We take a visual approach to explain what’s happening with the US debt ceiling, LVMH and gold.
Read this article to understand:
- The long-running saga to avoid the US defaulting on its debt
- How LVMH become the world’s most valuable luxury brand
- Why gold has been one of the best performing assets this year
Suspension of debt belief?
The US debt ceiling is the limit on the amount of money the US government can borrow to pay for services such as social security, Medicare and defence. Currently, it sits at $31.4 trillion (£25 trillion), a threshold the US hit back in January.
The debt ceiling has been raised, extended, or revised 78 separate times since 1960
For over a month, there has been almost non-stop speculation about what might happen if the Democrats and Republicans failed to reach an agreement to lift the ceiling before the deadline on June 5 – namely, a US government default that would send shockwaves through financial markets and the global economy. That was, of course, until the bill comfortably made it through Congress and was signed into law by President Joe Biden on June 3.
In some ways, noise around the debt ceiling is the economic equivalent of the boy who cried wolf, which makes it all the more curious why it attracts such fevered attention. According to the US Department of the Treasury, the debt ceiling has been raised, extended, or revised 78 separate times since 1960 – 49 times under Republican presidents and 29 times under Democratic presidents.1
The US has still not defaulted on its debt.
Figure 1: US debt versus debt ceiling, 2001-2023 (US$ trillion)
Source: Aviva Investors, Fiscal Data. Data as of May 31, 20232
LVMH: The new fashion behemoth?
Over the past year, French tycoon Bernard Arnault has vied with the likes of Elon Musk and Jeff Bezos for the status of the world’s richest person. According to the Bloomberg Billionaire Index, in early June of this year, Arnault’s total net worth was over $190 billion.3 This is mainly because of his shareholdings in French company Louis Vuitton Moet Hennessy (LVMH), in which Arnault is CEO and chairman.
LVMH has seen significant growth in recent years. On April 24, its market cap surpassed $500 billion, making it the first European company to reach that milestone. Briefly, it ranked in the biggest ten companies in the world, among tech giants like Apple and Google.
Last year saw LVMH achieve record revenues of €79.2 billion. Figure 2 shows how revenues from its fashion and leather goods unit Louis Vuitton compared to other luxury brand names. So far in 2023, LVMH seems to be on the same upwards trajectory. It recorded revenue of €21 billion in the first quarter, up 17 per cent on the same period in 2022.4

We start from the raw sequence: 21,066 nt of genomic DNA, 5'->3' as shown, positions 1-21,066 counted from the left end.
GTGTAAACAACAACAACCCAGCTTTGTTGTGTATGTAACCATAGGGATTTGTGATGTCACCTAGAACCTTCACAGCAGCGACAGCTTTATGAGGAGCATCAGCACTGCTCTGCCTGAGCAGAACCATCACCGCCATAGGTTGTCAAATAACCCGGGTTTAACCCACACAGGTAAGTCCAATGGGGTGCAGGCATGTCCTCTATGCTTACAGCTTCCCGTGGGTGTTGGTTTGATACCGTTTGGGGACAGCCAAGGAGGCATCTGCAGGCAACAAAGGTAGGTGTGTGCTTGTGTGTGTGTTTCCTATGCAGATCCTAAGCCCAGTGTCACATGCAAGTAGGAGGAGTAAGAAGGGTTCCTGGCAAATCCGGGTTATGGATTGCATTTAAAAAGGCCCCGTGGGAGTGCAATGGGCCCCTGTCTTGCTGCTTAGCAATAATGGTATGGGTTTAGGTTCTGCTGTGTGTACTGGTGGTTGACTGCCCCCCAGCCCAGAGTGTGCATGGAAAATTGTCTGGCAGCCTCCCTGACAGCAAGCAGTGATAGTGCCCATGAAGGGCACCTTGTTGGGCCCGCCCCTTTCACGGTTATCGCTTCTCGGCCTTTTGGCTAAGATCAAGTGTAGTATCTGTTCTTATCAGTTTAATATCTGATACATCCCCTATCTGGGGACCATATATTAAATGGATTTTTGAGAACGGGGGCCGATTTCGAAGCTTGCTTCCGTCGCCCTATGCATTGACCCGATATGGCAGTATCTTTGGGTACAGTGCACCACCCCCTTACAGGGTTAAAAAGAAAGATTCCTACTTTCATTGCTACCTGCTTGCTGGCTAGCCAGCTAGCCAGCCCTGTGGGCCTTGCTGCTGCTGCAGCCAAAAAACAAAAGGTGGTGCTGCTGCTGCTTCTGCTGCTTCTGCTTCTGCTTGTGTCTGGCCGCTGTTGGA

Figure 2: Revenues of the ten most valuable luxury brands in the world, 2022 (US$ billion)
Source: Aviva Investors, Kantar, 20225
Given the persistence of high inflation and the cost-of-living crisis, LVMH’s success might seem counterintuitive. But the rise of the affluent middle classes, particularly in countries like India and China, continues to be a boon for high-end luxury brands. The reopening of China after tight COVID-19 restrictions had a positive impact in the first quarter, wimricharth with LVMH’s Asian revenues up 14 per cent.
Gold: Tried and tested during times of trouble
Despite not producing any income, gold remains one of the most sought-after commodities globally.
Gold remains one of the most sought-after commodities globally
The shiny yellow metal has always been a go-to asset for investors during times of uncertainty, with its price typically less correlated to other asset classes. In that sense, gold can be seen as the ultimate diversifier, which is why it can play an important role in multi-asset portfolios.
Its resilience was demonstrated again during the recent turmoil in the banking sector, with the gold spot price reaching an all-time high of over £2,000 per ounce in early May (Figure 3).
As of June 1, gold was up 8.5 per cent year to date, with a weaker US dollar likely a contributory factor. These periods tend to coincide with increased demand, as more gold can be purchased when the dollar is cheaper.
Figure 3: Gold price (£ per ounce)
Source: Aviva Investors, Eikon. Data as of June 1, 2023